Its export market monopoly remains intact. But, with the possible exception of a few markets for which specific arrangements could be made, it has no monopoly power, because our wheat exports are up to their eyes in competition. Our biggest competitors are heavily subsidised. And Australia exports just a sixth of all wheat traded and three per cent of world production.
Almost all the benefits the AWB claims to deliver could be better delivered by competition. Economies of scale clearly exist for instance in grain handling. But the most efficient can win the business by competing as indeed the AWB has done since it lost its domestic monopoly using its vast infrastructure to dominate domestic bulk wheat handling.
And although we obtain price premiums on export markets, (even when we’re not bribing homicidal dictators) that’s mostly because our product is superior. So competitive exporters could capture those price premiums.
Indeed, as the Productivity Commission argued in 2000, the AWB’s export monopoly pooling arrangements actually penalise higher-value products and discourage the natural growth of direct and innovative relationships all along the production chain from growers to consumers.
In 1999 we privatised the AWB. We could have allowed the growers awarded the ownership to trade it freely. But that would have broken the control growers had over the AWB and so ultimately undermined political support for the AWB’s special position.
So the Government improvised like Dr Frankenstein in his lab.
Class A shares in the AWB were issued to wheat growers independently of how much wheat they delivered. Class A shareholders appoint most of the AWB’s directors.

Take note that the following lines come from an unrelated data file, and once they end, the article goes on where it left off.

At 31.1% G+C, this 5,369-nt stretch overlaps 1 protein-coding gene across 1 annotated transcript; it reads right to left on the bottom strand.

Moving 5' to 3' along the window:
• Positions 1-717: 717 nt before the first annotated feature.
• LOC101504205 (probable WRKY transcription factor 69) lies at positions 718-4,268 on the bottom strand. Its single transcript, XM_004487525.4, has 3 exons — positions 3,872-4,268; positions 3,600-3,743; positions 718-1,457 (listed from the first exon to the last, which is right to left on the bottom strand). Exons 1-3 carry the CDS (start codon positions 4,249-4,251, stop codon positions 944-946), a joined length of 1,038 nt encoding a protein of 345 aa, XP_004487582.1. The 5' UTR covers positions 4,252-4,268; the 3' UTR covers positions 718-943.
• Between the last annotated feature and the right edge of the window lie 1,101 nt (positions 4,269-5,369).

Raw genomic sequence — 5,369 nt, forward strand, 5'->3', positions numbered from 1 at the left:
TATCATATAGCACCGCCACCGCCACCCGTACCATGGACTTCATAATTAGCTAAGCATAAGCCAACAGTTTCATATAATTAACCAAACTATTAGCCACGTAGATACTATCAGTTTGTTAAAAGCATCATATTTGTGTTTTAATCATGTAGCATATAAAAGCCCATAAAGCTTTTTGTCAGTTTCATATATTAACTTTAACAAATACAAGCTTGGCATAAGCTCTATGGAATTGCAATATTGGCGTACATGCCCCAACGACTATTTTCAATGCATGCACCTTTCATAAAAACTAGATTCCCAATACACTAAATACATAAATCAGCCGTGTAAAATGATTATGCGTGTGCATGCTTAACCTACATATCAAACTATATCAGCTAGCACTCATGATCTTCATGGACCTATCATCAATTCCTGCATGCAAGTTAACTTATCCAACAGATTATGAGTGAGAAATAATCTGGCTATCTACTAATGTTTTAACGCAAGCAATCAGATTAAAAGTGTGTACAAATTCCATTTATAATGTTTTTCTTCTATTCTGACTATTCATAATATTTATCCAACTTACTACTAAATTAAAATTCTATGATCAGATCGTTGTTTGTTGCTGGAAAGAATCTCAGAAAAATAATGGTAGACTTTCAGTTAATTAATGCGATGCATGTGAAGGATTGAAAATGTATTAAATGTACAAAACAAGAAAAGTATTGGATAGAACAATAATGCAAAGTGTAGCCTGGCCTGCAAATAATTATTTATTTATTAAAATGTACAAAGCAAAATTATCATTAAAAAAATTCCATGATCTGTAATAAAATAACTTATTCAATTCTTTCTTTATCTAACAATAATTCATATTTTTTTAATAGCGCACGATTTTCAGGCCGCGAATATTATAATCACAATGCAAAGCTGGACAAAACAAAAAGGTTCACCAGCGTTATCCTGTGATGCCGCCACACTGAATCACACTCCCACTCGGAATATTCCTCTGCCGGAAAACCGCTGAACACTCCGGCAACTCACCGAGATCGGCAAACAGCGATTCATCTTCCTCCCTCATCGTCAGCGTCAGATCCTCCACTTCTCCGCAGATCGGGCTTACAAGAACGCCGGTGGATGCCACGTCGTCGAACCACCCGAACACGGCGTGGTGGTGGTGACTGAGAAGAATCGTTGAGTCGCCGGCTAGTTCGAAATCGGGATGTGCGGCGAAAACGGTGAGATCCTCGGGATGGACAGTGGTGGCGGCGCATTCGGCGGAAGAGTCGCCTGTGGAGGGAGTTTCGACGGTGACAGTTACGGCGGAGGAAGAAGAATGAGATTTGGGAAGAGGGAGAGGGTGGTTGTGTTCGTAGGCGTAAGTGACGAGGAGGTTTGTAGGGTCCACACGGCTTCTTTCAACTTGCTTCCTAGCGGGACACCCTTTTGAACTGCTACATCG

You could think of Class A shares as growers’ ‘native title’ in AWB’s governance. Like aboriginal native title in land, Class A shares can’t be traded. And, not earning dividends, they have negligible commercial value. Meanwhile the financial equity is held and traded on the stock-exchange by owners of Class B shares.
Got that? Class B shareholders own the AWB, and Class A shareholders control it!
The resulting AWB is a sprawling conglomerate with billions of dollars invested in businesses that run rural finance, cattle and sheep trading, fertiliser distribution, port services and companies in China, Japan and Egypt.
While the AWB thinks its export monopoly is a great thing (who wouldn’t in their position?), the Productivity Commission argues that it’s unlikely to benefit Australia or even wheat producers themselves.
Big export growers in Western Australia and, representing them, Wilson Tuckey agree with the Commission. WA firm Cooperative Bulk Handling has close relationships with Asian flourmills and bettered the AWB’s offer to local growers to buy and export their grain. They report filling their 100,000 ton tender within nine hours. But the AWB vetoed the export deal.
I think of the board members’ vetoing this deal while they were arranging their next raise and wonder whose side they’re on.
Meanwhile Sandy Easterbrook, Chief Executive of Corporate Governance International, described the corporate governance of AWB as a “disaster waiting to happen”.
Well, it’s not waiting any more.